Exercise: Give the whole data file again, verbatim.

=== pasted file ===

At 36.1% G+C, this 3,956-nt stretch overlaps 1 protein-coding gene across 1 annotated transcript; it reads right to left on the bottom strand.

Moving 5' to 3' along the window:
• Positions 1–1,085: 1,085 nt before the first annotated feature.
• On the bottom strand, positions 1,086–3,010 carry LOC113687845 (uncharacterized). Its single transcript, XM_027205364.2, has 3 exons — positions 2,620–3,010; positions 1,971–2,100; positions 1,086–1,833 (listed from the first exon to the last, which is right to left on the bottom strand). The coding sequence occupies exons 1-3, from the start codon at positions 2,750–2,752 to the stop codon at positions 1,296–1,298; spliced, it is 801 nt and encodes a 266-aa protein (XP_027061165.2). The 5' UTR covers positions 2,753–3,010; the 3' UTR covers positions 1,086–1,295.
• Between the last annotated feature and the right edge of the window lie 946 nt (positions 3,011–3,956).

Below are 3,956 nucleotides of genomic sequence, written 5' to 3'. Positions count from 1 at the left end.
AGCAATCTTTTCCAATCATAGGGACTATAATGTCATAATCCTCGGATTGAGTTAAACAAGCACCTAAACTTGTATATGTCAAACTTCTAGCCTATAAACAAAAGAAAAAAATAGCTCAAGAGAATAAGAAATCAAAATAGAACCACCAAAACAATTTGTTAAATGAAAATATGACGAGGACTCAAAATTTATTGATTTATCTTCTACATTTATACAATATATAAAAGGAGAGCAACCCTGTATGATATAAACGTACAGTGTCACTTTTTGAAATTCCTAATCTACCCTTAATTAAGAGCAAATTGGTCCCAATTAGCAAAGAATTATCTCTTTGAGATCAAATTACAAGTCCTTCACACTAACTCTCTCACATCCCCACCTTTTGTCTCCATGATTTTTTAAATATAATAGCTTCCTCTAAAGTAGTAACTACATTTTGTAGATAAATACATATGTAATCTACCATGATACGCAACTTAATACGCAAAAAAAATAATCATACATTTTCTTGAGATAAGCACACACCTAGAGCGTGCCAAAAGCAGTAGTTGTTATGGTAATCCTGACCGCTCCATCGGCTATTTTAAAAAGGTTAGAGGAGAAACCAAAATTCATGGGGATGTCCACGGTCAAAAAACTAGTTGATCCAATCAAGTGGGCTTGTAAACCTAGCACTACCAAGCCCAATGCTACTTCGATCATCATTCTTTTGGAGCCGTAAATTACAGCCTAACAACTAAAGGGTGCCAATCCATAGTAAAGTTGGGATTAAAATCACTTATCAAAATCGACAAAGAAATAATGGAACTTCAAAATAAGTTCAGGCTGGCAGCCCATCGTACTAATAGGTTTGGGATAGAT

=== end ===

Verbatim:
At 36.1% G+C, this 3,956-nt stretch overlaps 1 protein-coding gene across 1 annotated transcript; it reads right to left on the bottom strand.

Moving 5' to 3' along the window:
• Positions 1–1,085: 1,085 nt before the first annotated feature.
• On the bottom strand, positions 1,086–3,010 carry LOC113687845 (uncharacterized). Its single transcript, XM_027205364.2, has 3 exons — positions 2,620–3,010; positions 1,971–2,100; positions 1,086–1,833 (listed from the first exon to the last, which is right to left on the bottom strand). The coding sequence occupies exons 1-3, from the start codon at positions 2,750–2,752 to the stop codon at positions 1,296–1,298; spliced, it is 801 nt and encodes a 266-aa protein (XP_027061165.2). The 5' UTR covers positions 2,753–3,010; the 3' UTR covers positions 1,086–1,295.
• Between the last annotated feature and the right edge of the window lie 946 nt (positions 3,011–3,956).

Below are 3,956 nucleotides of genomic sequence, written 5' to 3'. Positions count from 1 at the left end.
AGCAATCTTTTCCAATCATAGGGACTATAATGTCATAATCCTCGGATTGAGTTAAACAAGCACCTAAACTTGTATATGTCAAACTTCTAGCCTATAAACAAAAGAAAAAAATAGCTCAAGAGAATAAGAAATCAAAATAGAACCACCAAAACAATTTGTTAAATGAAAATATGACGAGGACTCAAAATTTATTGATTTATCTTCTACATTTATACAATATATAAAAGGAGAGCAACCCTGTATGATATAAACGTACAGTGTCACTTTTTGAAATTCCTAATCTACCCTTAATTAAGAGCAAATTGGTCCCAATTAGCAAAGAATTATCTCTTTGAGATCAAATTACAAGTCCTTCACACTAACTCTCTCACATCCCCACCTTTTGTCTCCATGATTTTTTAAATATAATAGCTTCCTCTAAAGTAGTAACTACATTTTGTAGATAAATACATATGTAATCTACCATGATACGCAACTTAATACGCAAAAAAAATAATCATACATTTTCTTGAGATAAGCACACACCTAGAGCGTGCCAAAAGCAGTAGTTGTTATGGTAATCCTGACCGCTCCATCGGCTATTTTAAAAAGGTTAGAGGAGAAACCAAAATTCATGGGGATGTCCACGGTCAAAAAACTAGTTGATCCAATCAAGTGGGCTTGTAAACCTAGCACTACCAAGCCCAATGCTACTTCGATCATCATTCTTTTGGAGCCGTAAATTACAGCCTAACAACTAAAGGGTGCCAATCCATAGTAAAGTTGGGATTAAAATCACTTATCAAAATCGACAAAGAAATAATGGAACTTCAAAATAAGTTCAGGCTGGCAGCCCATCGTACTAATAGGTTTGGGATAGAT